During seasons when cooling load is low, main portion of the steam flow is guided toward heating unit. Therefore, during cold seasons, generated steam is consumed for heating, and during hot seasons, it is consumed for cooling. Based on gas turbine cycle output power and economical parameters, the following three different scenarios are considered:

gas turbine unit work generation equals electricity base load. Under this condition, it is assumed that cooling and heating energy demand of the units is supplied via electrical chiller with COP of 3 and boiler with an efficiency of 85%, respectively;

generated work equals maximum electrical load including electrical energy demand for cooling purpose. In this situation, heating load is supplied by a boiler with an efficiency of 85%. In this scenario it is possible to sell electricity to the network;

third scenario is as same as the 2nd one with a difference that excess electrical energy is sold to the network.
Various scenarios have been studied. Furthermore, analysis of fuel price and interest rate have been performed in relation with economical profit and payback period (PBP) of investment, which can reveal impact of energy policies on the feasibility of discussed plans.
For each scenario, optimization is implemented via genetic algorithm considering costs and environmental impact. At the end, comparison of different scenarios is done.
Fig. 2
Shematic of the proposed cycle. 
4 Thermodynamic modeling and exergy analysis
Modeling and exergy–economic analysis is performed via modeling each component to investigate the effect of different parameters on cost and efficiency by means of cost function updated through comparison of available prices.
Gas turbine cycle model is achieved via mathematical model introduced in reference [13]. Furthermore, absorption chiller and heat recovery boiler are modeled via relations presented in reference [14].
Exergy efficiency as one of the target functions is as follows: (1) where and are the exergy associated with cooling and heating, respectively, which can be expressed as follows: (2) (3)
5 Environmental impact assessment
Consideration of economic effects and evaluation of pollutant emissions are implemented via introduced methods in reference [13]. Economic calculations of pollutants' cost are done according to Ehyaei et al. [15]. In addition, carbon dioxide generation per unit of exergy is calculated.
6 Economic analysis
Economic analysis of the plan begins with calculation of investment cost function and conversion to current cost during operation life of the cycle based on following relations: (4) Fuel cost is also considered as current cost. Installation and operation costs are considered as initial investment. Therefore, total cost is obtained through following relations: (5)Income calculation in each case is different as follows:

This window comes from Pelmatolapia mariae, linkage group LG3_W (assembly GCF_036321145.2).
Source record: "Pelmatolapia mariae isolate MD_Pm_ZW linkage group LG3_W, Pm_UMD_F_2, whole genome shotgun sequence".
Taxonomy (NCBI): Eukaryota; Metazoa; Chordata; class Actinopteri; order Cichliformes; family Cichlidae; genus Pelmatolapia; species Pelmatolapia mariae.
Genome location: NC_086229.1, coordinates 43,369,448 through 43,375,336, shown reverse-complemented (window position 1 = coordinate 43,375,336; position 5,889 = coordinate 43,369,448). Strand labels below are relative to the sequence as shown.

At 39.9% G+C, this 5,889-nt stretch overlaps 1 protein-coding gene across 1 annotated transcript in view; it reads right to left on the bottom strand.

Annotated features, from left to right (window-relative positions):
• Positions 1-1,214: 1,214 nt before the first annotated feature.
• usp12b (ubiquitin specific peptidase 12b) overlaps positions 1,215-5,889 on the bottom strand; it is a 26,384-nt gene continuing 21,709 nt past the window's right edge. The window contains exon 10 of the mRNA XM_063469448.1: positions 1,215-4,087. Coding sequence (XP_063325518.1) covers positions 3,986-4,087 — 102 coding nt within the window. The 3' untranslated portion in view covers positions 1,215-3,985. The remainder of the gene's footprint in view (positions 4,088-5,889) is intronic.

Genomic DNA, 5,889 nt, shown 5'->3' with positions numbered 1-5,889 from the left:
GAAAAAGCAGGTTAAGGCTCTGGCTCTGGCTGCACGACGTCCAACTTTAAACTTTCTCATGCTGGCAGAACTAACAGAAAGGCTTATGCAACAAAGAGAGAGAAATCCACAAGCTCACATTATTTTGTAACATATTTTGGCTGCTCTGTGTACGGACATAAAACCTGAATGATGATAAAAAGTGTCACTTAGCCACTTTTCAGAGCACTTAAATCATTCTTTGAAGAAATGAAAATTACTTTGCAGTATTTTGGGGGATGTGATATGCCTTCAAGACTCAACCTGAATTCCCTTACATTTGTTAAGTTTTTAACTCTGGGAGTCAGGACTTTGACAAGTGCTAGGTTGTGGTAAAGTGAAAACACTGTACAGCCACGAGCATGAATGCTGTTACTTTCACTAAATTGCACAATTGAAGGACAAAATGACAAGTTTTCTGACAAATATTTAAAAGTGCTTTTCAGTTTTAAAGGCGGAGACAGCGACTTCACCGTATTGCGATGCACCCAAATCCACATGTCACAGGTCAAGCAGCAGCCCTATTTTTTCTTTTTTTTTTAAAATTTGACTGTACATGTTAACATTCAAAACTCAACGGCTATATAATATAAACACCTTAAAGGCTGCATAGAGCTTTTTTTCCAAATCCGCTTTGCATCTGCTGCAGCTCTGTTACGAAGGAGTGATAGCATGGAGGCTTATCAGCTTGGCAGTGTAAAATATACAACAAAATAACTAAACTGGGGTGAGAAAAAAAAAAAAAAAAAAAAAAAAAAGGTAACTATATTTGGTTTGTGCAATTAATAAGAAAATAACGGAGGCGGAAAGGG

In the 1st scenario, electrical energy demand of the unit, and also in a portion of the cooling and heating load, is produced by the unit. Therefore, relevant cost reduction is as follows:

in 2nd scenario, calculations are the same as previous ones. If generated cooling or heating is more than buildings load, Cooling_{p} or H_{p} is assumed equal to building cooling or heating load.

in 3rd scenario, excess generated electricity is sold to the network. Obviously cost reduction and profits are different as follows:
Preceding the evaluation of yearly profit, internal interest rate and NPV are studied to investigate the changes in return of project.
NPV is defined as follows: (10) in which, Y_{n} is the net cash flow at the end of n time interval.
The IRR method seeks to avoid the arbitrary choice of an interest rate; instead, it calculates an interest rate, initially unknown, that is internal to the project. The procedure is to determine the interest rate i*, called the IRR, that makes the NPV of an investment zero. That is, A project is selected if the calculated IRR is greater than the minimum acceptable rate of return. The projects with the highest internal rates of return are given the highest preference among various alternatives.
Mathematically, the PBP is defined by the following relation: (12) where Y_{n} is the projects’ net cash flow in the Zth year.
7 Optimization procedure